In 1968 Testor Corporation, an American company, added oil of mustard (a deterrent chemical) to model aeroplane glues, then an inhalant popular with teenagers. This resulted in dramatic reductions not only in glue misuse but also in sales of the product (Bauerlein, 1993; Jeffrey, 1995). Oil of mustard has also been added to correction fluids. The Parliament of Victoria Drugs and Crime Prevention Committee (2002) reported claims by one agency that the addition of mustard oil to Liquid Paper in Australia in the 1980s reduced a fad of correction fluid sniffing. Nonetheless, one of the few published articles mentioning this intervention documents one young man's death in the US from the direct effects of inhaling Liquid Paper despite the presence of a mustard oil additive (Troutman, 1988).

Concerns have been raised in relation to the irritant effects of oil of mustard including blistering, slow healing ulcers, asthma, watery eyes, sneezing and contact dermatitis (Akerman, 1982). Some chronic inhalant misusers, having already severely damaged their nasal tissues, might be unable to detect deterrents or develop a tolerance to them.

In Australia, the CSIRO has conducted research into the technological issues relating to adding deterrents to petrol, spray paints and butane gas. Their study concludes that the modification of petrol is not feasible, as adding the substance at a level with potential to deter misuse would breach legislation limiting sulphur content of petrol (National Inhalant Abuse Taskforce, 2006). Technological problems also undermine the potential to add deterrents to fuel gases. A dedicated production line would be required if mustard oils are to be added to butane gas to guard against release of sulphur into the atmosphere. The smell may also deter legitimate users. Adding deterrents to spray paint does not impair product performance but again might make products distasteful to legitimate users (National Inhalant Abuse Taskforce, 2006).

A further strategy involving addition of deterrent substances was tried in some remote Australian Indigenous communities during the 1980s. The Senate Select Committee on Volatile Substance Fumes reviewed four cases in which communities had added ethyl mercaptan to petrol (Commonwealth of Australia Senate Community Affairs References Committee, 2006, pp. 204–6). In none of the four communities did the addition prove successful. In one instance, residents objected to the offensive smell of the additive; in another, parents became distressed at the sight of their children vomiting (which, as the Senate Committee suggests, may simply point to the need to educate parents prior to introducing the additive). In another there was no genuine community support for the intervention, and in yet another, the resident medical officer concluded that the effects of the additive were no less harmful than those of petrol sniffing, particularly in the case of chronic sniffers who continued to inhale both petrol and the additive.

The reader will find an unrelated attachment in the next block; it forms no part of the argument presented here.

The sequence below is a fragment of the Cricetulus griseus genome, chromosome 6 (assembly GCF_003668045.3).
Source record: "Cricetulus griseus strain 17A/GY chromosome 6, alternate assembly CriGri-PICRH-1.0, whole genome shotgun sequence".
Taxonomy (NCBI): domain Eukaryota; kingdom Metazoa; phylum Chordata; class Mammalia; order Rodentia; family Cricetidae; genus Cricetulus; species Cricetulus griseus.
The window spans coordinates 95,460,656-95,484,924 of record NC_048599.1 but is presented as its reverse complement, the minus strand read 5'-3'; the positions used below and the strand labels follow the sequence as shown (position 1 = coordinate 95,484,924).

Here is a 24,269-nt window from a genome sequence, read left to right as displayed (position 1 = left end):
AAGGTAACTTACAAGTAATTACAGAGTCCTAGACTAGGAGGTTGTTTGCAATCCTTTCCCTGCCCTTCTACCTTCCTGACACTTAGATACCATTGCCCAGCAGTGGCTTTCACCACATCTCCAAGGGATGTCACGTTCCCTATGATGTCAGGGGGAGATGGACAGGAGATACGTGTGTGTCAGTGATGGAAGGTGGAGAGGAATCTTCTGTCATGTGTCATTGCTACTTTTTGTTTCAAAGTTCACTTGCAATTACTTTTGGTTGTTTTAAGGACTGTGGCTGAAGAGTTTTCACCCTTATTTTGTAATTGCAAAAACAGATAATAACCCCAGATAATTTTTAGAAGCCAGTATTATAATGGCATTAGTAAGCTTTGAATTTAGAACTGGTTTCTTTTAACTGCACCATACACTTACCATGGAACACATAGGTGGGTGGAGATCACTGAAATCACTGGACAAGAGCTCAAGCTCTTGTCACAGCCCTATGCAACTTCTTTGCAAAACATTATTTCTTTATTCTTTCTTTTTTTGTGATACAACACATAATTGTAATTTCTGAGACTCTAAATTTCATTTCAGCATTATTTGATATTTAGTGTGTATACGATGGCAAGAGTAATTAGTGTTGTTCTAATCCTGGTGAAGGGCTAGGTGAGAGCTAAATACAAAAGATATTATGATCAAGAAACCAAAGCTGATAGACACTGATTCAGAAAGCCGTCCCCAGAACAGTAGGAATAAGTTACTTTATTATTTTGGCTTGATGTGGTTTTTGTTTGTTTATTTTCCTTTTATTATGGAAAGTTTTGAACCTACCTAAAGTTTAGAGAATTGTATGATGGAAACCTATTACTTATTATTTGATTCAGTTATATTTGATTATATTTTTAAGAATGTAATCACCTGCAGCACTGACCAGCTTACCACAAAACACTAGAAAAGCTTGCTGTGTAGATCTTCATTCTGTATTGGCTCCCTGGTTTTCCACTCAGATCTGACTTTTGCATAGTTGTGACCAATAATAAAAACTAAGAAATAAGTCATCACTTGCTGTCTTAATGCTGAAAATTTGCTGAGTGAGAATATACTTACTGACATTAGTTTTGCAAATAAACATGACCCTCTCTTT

As an additive, ethyl mercaptan is also of limited use in VSM prevention because it is more volatile than petrol. Sniffers have discovered that it can be removed from petrol by 'weathering'; that is, leaving the petrol out in the open, which causes the ethyl mercaptan to evaporate preferentially (Commonwealth of Australia Senate Community Affairs References Committee, 2006).

Experimental, social and chronic inhalant users may respond differently to this form of product modification. A sample of 33 users and ex-users of volatile substances at four research sites in Victoria and Queensland named cannabis and other inhalants (followed by alcohol, amphetamines and other drugs) as substances most likely to be substituted if their inhalant of choice became modified through addition of deterrent chemicals (MacLean et al., 2005, p. 39). Research participants argued that supply reduction strategies were most likely to affect the behaviour of experimental or new users, and least likely to influence chronic or long-term users who would find ways to access drugs or substitute alternative intoxicants.Top of page

5.1.3 Package modification

The third method of volatile substance modification—modifying packaging so as to deter misuse while not interfering with legitimate use—has little support in the literature. Modification to aerosol can nozzles was trialled in the UK. Determined inhalers of these products managed to puncture cans or remove nozzles to access the contents, a practice that may in itself be hazardous (Parliament of Victoria Drugs and Crime Prevention Committee, 2002).

5.2 Introducing non-sniffable substitutes for petrol: aviation fuel and Opal

As mentioned above, one successful instance of supply reduction through product modification has been the use, firstly, of aviation fuel and, subsequently, of a low-hydrocarbon fuel known as Opal in Australian Aboriginal communities.